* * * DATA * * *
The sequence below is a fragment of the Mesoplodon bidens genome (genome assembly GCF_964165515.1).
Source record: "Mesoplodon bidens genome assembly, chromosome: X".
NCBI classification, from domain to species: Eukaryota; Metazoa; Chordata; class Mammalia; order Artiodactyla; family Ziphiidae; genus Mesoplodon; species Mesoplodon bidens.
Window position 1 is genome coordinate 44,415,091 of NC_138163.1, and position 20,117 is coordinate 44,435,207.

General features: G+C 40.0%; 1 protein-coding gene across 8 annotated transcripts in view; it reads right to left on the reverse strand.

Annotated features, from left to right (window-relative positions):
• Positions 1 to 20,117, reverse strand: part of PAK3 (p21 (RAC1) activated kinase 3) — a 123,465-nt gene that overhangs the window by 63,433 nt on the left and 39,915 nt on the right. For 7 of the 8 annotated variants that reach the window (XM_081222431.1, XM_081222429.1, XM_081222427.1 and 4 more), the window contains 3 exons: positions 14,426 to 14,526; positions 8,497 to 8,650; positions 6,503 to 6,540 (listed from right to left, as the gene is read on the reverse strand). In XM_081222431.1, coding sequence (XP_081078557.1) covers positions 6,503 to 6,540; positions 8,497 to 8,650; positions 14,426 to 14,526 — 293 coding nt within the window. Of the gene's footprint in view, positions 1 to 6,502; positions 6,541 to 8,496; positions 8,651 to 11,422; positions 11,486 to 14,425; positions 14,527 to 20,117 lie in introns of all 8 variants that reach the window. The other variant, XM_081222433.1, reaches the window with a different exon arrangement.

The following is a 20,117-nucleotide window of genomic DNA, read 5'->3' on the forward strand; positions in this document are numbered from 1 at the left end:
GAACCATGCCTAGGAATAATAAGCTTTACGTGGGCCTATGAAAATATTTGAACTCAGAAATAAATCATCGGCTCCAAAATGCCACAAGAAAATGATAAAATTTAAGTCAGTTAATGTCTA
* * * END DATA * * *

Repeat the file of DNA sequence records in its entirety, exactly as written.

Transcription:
The sequence below is a fragment of the Mesoplodon bidens genome (genome assembly GCF_964165515.1).
Source record: "Mesoplodon bidens genome assembly, chromosome: X".
NCBI classification, from domain to species: Eukaryota; Metazoa; Chordata; class Mammalia; order Artiodactyla; family Ziphiidae; genus Mesoplodon; species Mesoplodon bidens.
Window position 1 is genome coordinate 44,415,091 of NC_138163.1, and position 20,117 is coordinate 44,435,207.

General features: G+C 40.0%; 1 protein-coding gene across 8 annotated transcripts in view; it reads right to left on the reverse strand.

Annotated features, from left to right (window-relative positions):
• Positions 1 to 20,117, reverse strand: part of PAK3 (p21 (RAC1) activated kinase 3) — a 123,465-nt gene that overhangs the window by 63,433 nt on the left and 39,915 nt on the right. For 7 of the 8 annotated variants that reach the window (XM_081222431.1, XM_081222429.1, XM_081222427.1 and 4 more), the window contains 3 exons: positions 14,426 to 14,526; positions 8,497 to 8,650; positions 6,503 to 6,540 (listed from right to left, as the gene is read on the reverse strand). In XM_081222431.1, coding sequence (XP_081078557.1) covers positions 6,503 to 6,540; positions 8,497 to 8,650; positions 14,426 to 14,526 — 293 coding nt within the window. Of the gene's footprint in view, positions 1 to 6,502; positions 6,541 to 8,496; positions 8,651 to 11,422; positions 11,486 to 14,425; positions 14,527 to 20,117 lie in introns of all 8 variants that reach the window. The other variant, XM_081222433.1, reaches the window with a different exon arrangement.

The following is a 20,117-nucleotide window of genomic DNA, read 5'->3' on the forward strand; positions in this document are numbered from 1 at the left end:
GAACCATGCCTAGGAATAATAAGCTTTACGTGGGCCTATGAAAATATTTGAACTCAGAAATAAATCATCGGCTCCAAAATGCCACAAGAAAATGATAAAATTTAAGTCAGTTAATGTCTA